Dramatic Expansion of CFRA—It Now Applies to Many Small Employers

Recent legislation has changed the scope of the family care and medical leave laws in California. Effective as of January 1st, 2021, many more small businesses are covered by the CFRA. Here are five key things that all small business owners in the Bay Area need to know about the law:

  1. Five or more employees: The CFRA applies to all businesses and organizations with five or more total employees. Only employers with four or fewer workers are exempt from coverage.
  2. Executives are employees: The CFRA clearly states that executives and officers are counted as employees.
  3. No more 75 mile radius: The 75 mile radius requirement—which still counted for the federal FMLA—is no longer an element in the CFRA. It doesn’t matter where employees are located. As more and more workers began to work remotely, California removed the 75 mile radius requirement.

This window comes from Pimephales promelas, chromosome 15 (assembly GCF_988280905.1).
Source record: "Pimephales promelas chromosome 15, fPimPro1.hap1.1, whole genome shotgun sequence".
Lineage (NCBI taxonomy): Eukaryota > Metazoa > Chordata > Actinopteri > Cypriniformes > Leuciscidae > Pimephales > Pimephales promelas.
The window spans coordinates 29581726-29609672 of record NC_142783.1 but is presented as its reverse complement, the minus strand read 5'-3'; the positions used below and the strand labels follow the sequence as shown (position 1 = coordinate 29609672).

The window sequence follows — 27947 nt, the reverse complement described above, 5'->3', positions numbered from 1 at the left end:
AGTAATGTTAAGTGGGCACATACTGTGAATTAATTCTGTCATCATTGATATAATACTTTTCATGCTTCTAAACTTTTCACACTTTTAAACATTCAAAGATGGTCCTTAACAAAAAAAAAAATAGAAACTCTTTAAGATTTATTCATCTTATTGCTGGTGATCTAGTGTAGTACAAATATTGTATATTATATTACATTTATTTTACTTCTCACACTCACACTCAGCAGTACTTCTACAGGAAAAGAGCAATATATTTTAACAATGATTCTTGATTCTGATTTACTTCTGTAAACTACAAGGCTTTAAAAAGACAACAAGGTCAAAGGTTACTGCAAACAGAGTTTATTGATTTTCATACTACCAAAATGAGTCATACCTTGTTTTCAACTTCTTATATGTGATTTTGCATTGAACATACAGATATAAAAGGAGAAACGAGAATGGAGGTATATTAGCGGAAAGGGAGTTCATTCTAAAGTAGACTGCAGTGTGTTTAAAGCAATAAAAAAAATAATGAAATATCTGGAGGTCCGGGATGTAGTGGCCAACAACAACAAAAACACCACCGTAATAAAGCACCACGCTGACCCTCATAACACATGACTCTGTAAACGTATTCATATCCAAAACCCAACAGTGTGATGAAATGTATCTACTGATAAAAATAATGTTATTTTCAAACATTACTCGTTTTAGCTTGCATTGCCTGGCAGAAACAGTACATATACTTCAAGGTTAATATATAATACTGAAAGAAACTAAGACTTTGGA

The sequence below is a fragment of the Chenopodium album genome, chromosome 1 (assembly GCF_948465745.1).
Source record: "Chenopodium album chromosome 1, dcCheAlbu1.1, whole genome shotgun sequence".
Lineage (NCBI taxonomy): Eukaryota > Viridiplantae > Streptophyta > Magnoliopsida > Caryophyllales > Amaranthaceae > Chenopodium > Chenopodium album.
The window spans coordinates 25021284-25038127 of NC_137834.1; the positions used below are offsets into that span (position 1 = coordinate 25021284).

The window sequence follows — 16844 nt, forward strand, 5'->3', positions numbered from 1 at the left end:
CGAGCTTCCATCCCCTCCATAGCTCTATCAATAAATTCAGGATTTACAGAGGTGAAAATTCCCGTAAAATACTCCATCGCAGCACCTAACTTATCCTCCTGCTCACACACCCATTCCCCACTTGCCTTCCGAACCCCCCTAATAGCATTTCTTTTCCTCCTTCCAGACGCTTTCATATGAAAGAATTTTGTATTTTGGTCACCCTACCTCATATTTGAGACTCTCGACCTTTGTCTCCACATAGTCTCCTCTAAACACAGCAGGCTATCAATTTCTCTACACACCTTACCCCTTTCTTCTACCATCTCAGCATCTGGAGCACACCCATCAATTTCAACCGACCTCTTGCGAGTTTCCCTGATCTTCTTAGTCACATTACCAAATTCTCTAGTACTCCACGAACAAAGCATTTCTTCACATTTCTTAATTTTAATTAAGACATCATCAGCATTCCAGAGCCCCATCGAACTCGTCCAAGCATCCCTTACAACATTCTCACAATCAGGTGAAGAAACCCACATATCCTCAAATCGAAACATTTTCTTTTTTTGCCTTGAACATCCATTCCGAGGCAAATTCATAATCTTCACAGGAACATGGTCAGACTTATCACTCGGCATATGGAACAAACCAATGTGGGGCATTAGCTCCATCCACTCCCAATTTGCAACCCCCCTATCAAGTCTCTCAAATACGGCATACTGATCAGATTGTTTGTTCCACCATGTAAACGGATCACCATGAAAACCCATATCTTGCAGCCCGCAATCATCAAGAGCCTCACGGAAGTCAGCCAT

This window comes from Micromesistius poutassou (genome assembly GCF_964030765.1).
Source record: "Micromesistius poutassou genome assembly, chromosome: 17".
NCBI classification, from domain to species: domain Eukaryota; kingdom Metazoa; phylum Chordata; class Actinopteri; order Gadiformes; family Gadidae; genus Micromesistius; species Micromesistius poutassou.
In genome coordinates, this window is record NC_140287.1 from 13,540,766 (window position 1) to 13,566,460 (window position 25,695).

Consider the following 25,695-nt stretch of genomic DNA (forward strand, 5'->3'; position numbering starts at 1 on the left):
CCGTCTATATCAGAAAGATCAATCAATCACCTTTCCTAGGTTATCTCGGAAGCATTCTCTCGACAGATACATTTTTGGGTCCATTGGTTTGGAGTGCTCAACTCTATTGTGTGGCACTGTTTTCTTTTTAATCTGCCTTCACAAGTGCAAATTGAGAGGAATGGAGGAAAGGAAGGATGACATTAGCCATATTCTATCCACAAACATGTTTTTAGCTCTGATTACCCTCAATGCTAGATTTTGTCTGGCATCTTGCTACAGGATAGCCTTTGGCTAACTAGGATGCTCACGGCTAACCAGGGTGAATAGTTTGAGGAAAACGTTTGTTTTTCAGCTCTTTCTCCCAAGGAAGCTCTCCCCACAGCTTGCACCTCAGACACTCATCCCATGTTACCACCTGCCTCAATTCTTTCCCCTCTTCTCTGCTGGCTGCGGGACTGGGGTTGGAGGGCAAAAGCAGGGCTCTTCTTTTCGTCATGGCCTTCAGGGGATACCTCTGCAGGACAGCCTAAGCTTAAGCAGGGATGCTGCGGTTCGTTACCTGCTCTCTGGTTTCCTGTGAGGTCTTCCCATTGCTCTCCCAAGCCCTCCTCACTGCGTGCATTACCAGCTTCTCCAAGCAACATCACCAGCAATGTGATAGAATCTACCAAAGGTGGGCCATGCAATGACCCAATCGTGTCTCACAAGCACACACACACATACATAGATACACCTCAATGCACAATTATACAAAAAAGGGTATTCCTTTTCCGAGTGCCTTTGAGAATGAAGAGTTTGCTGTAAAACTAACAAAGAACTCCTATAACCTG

4. No exception for employers based outside of CA: The CFRA counts all employees—regardless of state. Further, there is no exception to the law for employers based outside of California. If you have an employee in California and you have five or more total workers nationwide, that California employee is covered by the CFRA.
  5. “Family member” is broader: Finally, the term “family member” has been dramatically expanded to include more people. A worker may now be able to take unpaid, job-protected leave to care for an adult child, a sibling, or a grandparent.

Small Businesses Must Ensure that their Employee Handbook is Updated

All small businesses in California should review and, if necessary, revise their employee handbook and/or any other materials that they provide to staff. As the reformed CFRA applies to many more small businesses, it is possible that some companies or organizations are using outdated materials that improperly state that they are not covered by the CFRA. Small businesses can consult with an employment lawyer for employers to ensure that their handbook is fully compliant with the January 1st, 2021 revisions to the CFRA.

Get Help from an Employment Lawyer for Employers in California

Lynnette Ariathurai is an experienced employment attorney for employers. If you are a small business owner in Fremont CA, near Newark, or Hayward, East Bay, Milpitas, Union City, San Leandro, Gilroy, San Jose, or Santa Clara with questions about the updated California Family Rights Act (CFRA), we are here to help. Contact us today to set up a confidential initial appointment.